Editor’s Note: this article published in Oct 2012, before the Ritte Women’s team had begun racing after seeing the first sponsorship materials (reviewed below). Like all good things; the visual representation and team have all evolved and blossomed. For that reason, I no longer want the word “disappointing” to appear alongside anything related to these amazing women and all the incredible stuff coming out of Team Ritte. An update is currently published here.
FYI – the Ritte Women’s team, images and product coming out right now is STELLAR.
Ritte is one of those cool stories that makes you wish you had thought of it first:
(from Wired 1/30/12)
SANTA MONICA, California — Spencer Canon didn’t set out to start a bicycle company. He just wanted a kit that didn’t suck.
He found the jerseys and shorts road riders wear boring. Uninspired. So he designed his own, black with light blue and red and yellow stripes. The old-school Belgian vibe looked great, but it needed something.
It needed a story.
Canon found one in the life of Henri “Ritte” Van Lerberghe, who once won Belgium’s biggest race on a borrowed bicycle after downing a few pints at the pub. His improbable career underscored everything Canon thinks cycling should be: fun, free and a bit irreverent. He and his friends started wearing the kit on rides.
That’s when things got weird.
“We were riding as a fake Belgian team that doesn’t exist, but the kit looked so cool we actually got sponsors,” Canon said, laughing at the recollection. “It took a few months, but our fake team and our fake brand just exploded. I realized I could take a fake team and make it real.”
Ritte Van Vlaanderen Bicycles was born.
So it seems promising that their ladies team should also have a pretty glorious image to portray, as they look for sponsors. To my great disappointment I was contacted by a friend who is also a member of the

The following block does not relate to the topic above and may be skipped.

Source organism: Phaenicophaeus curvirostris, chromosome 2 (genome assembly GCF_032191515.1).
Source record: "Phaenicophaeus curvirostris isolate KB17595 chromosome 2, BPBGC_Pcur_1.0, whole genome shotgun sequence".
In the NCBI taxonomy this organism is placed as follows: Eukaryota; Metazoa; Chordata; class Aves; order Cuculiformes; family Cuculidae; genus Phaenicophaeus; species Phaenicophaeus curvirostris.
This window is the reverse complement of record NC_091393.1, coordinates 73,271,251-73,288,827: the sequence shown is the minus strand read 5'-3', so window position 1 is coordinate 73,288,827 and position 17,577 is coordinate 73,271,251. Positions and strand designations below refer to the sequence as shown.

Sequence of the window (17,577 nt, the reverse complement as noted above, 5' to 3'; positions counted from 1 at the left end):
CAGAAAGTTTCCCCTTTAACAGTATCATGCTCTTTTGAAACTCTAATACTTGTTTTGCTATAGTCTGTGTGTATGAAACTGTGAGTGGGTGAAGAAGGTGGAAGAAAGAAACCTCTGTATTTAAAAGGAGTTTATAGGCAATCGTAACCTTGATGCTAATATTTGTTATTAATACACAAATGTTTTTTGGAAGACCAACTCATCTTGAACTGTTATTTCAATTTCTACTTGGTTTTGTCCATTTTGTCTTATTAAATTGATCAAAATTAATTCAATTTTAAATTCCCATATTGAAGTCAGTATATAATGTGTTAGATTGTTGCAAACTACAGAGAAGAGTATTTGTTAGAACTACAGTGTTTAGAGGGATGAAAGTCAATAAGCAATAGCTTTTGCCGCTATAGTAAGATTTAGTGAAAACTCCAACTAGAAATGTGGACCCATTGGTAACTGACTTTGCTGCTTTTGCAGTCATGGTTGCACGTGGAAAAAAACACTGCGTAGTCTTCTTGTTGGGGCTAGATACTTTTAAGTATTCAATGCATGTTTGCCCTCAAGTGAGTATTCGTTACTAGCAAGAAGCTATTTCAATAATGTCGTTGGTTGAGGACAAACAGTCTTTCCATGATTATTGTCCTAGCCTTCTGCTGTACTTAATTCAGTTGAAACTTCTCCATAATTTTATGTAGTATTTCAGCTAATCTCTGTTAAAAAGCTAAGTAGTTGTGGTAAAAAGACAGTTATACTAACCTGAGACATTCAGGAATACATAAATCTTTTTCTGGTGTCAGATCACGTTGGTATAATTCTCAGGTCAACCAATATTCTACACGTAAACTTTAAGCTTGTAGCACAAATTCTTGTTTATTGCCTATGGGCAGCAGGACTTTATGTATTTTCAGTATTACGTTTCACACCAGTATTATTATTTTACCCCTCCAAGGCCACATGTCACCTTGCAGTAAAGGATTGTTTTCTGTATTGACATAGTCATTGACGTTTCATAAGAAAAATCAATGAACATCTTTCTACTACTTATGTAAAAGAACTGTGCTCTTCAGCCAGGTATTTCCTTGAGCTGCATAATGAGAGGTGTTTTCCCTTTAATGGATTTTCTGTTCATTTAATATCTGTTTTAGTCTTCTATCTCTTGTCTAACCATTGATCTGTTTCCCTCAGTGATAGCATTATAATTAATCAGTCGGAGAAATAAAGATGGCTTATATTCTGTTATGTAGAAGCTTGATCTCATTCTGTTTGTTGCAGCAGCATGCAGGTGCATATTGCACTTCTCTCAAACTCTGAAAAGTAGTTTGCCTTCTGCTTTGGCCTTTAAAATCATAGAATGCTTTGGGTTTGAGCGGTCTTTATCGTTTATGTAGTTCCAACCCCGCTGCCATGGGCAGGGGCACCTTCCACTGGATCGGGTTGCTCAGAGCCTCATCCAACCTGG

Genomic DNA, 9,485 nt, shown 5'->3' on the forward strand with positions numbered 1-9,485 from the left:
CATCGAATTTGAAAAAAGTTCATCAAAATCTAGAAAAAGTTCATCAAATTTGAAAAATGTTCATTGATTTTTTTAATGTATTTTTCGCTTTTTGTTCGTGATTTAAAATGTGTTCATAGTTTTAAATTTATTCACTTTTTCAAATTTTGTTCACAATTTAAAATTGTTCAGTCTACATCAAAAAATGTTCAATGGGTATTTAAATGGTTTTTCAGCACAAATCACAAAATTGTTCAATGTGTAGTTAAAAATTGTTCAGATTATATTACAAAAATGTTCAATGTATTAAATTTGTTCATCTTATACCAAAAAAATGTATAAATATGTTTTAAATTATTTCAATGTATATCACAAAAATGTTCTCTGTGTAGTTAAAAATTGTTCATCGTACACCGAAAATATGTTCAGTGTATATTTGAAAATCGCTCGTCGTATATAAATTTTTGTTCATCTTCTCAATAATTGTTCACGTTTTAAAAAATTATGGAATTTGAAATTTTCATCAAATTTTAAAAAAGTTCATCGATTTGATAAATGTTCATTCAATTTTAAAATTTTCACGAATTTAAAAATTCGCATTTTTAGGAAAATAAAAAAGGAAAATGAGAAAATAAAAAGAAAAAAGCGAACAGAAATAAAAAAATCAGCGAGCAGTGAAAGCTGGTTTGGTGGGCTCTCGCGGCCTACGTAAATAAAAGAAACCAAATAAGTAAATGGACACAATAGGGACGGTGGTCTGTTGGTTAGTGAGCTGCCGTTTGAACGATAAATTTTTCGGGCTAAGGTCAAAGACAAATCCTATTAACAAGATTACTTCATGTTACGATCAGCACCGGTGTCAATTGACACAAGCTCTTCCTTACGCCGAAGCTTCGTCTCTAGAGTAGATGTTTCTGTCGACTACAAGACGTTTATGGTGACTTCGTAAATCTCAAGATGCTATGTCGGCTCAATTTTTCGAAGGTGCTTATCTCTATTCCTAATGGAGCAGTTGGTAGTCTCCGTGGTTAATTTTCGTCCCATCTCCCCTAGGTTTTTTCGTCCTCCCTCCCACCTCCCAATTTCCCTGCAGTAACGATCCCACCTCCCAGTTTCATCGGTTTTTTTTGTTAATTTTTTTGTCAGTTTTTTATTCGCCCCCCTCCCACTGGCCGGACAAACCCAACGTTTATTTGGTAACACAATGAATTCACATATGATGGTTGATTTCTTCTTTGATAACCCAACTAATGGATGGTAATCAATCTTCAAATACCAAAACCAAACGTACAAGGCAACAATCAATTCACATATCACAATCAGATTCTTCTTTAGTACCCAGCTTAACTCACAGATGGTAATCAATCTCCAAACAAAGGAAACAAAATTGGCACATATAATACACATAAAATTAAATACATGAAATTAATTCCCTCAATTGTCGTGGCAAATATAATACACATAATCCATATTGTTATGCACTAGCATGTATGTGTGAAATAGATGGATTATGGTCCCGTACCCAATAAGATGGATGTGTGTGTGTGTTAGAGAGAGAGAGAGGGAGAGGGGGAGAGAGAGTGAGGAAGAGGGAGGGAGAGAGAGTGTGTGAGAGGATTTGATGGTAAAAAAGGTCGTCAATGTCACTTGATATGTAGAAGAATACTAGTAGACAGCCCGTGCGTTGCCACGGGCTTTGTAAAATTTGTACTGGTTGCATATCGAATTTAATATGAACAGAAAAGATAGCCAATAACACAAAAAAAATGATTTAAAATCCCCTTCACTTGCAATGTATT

team “squad” with the lookbook they’ve put out to promote themselves, women’s racing and … cars?
These are not images that make these women look strong, or beautiful or even capable. Which is a pity because they are all those things. I ran into a fellow in the Burbank airport who is a friend of the photographer who felt compelled to try to explain that there was a theme or some half assed “art direction” (by a dude from LA) that created the idea that these women would “break the mold” and “kick ass” by posing as if they were flinging molotov cocktails around downtown and stealing car while wearing their Ritte jerseys, which lucky sponsors could add their logo to.
Did someone just see the movie Drive and want to make an internet fan tribute? How did a women’s cycling team get hijacked by a car comercial? Why are the profiles shot as if the viewer was hiding in the “to be stolen and destroyed” car? Is that what they will do to us? How is that endorsing things like a fair and level playing ground? Also, they’re all wearing their colorful cycling jerseys so it implies that their not very bright about not getting caught.
Even if I wanted to be a sponsor, the street-light yellow/Black background obscures the written content; which is a good thing, because that sounds like the postulating of an over confident high school senior rather than evocative marketing copy.
and what’s with the overplayed “Keep Calm” meme? Isn’t Ritte inspired by Denmark, not Great Britain? Does this mean a European would get it or make fun of Americans for not being able to keep countries or themes straight? It seems to imply that this joyride of destruction is merely for kicks, they’re not exactly acting on a moral or political motivation. Not sure how that will help advance positive perceptions of women’s cycling.
And of course the big explosion picture. Should I mention their expressions are not their prettiest or most intimidating? Only one of them has a bicycle? To be fair, it seems that such a theme is an attempt to stay away from traditional ‘bimbo’ images of hyper sexualized female athletes, but it might just be misguided.
I think, as someone who also does art direction for lookbooks, I might have lofty standards when it comes to something that has so much potential to be a catalyst for good. A super strong women’s cycling team! Uniquely American, but with more style and room for experimentation than most racing teams. Perhaps this look book is just that: an experimental accident that can be learned from: just don’t fuck it up again, or you might be the Nascar Girls of cycling